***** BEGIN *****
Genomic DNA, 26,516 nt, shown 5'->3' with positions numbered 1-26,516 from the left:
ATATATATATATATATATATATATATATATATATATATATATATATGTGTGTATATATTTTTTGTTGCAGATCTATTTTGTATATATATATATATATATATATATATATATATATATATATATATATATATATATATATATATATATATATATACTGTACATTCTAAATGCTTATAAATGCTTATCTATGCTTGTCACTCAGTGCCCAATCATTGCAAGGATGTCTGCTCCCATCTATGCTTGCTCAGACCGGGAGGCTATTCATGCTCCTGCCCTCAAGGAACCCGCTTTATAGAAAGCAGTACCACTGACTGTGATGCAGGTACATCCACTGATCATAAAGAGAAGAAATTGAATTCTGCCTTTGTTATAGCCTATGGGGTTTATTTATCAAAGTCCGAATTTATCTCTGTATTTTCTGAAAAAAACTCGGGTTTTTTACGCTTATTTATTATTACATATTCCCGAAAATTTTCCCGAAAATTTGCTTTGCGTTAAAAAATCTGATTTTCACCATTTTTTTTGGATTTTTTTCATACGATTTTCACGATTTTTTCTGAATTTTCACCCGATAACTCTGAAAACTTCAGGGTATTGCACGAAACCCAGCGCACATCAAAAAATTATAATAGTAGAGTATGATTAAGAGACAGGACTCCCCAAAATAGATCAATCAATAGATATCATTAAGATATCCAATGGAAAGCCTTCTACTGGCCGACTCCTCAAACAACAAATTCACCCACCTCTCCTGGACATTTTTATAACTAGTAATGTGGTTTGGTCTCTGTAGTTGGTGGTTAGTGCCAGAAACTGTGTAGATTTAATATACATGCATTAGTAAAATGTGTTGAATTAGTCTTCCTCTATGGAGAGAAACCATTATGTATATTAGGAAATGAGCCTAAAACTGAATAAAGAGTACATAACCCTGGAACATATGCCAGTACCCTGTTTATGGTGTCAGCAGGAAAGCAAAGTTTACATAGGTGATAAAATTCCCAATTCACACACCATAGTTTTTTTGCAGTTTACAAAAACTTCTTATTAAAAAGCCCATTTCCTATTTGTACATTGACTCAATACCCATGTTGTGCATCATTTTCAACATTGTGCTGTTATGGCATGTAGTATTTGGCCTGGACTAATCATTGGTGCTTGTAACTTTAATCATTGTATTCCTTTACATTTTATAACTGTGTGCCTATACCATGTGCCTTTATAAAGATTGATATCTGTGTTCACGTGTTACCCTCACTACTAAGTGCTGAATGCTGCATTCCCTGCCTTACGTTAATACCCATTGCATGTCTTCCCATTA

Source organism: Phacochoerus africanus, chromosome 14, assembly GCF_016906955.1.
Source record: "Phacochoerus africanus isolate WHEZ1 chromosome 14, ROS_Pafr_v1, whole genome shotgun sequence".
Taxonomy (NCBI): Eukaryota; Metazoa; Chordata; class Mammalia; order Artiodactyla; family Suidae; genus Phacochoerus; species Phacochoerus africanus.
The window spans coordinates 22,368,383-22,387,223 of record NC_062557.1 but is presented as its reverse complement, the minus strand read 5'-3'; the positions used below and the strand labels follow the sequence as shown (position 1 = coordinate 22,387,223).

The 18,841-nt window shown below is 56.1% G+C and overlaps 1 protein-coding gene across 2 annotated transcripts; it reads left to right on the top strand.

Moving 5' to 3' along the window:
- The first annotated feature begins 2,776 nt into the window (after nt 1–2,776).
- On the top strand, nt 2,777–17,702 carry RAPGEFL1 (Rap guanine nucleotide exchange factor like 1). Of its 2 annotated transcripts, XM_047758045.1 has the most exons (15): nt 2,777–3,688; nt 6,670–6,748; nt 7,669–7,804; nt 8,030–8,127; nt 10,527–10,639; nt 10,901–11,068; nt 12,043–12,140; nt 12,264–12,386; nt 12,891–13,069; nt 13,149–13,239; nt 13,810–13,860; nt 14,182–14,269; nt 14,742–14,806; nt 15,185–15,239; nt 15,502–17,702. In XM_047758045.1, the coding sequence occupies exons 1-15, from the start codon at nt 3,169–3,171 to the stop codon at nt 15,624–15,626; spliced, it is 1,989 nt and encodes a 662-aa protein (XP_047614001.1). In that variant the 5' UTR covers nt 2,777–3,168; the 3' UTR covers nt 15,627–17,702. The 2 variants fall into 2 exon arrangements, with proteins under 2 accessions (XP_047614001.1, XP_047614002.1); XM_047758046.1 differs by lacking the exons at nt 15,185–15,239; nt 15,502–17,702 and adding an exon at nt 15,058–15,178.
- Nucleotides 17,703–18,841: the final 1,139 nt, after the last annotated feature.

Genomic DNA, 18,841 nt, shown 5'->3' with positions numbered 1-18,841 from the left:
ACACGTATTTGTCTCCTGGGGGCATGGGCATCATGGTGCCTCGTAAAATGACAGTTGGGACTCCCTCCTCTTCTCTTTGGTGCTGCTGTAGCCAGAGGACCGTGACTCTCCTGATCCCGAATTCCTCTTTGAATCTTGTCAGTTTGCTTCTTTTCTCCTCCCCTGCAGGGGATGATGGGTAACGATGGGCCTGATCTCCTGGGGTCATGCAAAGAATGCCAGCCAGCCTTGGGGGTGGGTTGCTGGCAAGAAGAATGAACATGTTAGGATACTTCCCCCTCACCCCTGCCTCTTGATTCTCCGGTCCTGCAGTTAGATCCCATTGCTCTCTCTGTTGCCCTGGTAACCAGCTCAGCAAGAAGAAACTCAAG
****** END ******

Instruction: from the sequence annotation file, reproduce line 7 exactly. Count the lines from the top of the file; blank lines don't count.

The 18,841-nt window shown below is 56.1% G+C and overlaps 1 protein-coding gene across 2 annotated transcripts; it reads left to right on the top strand.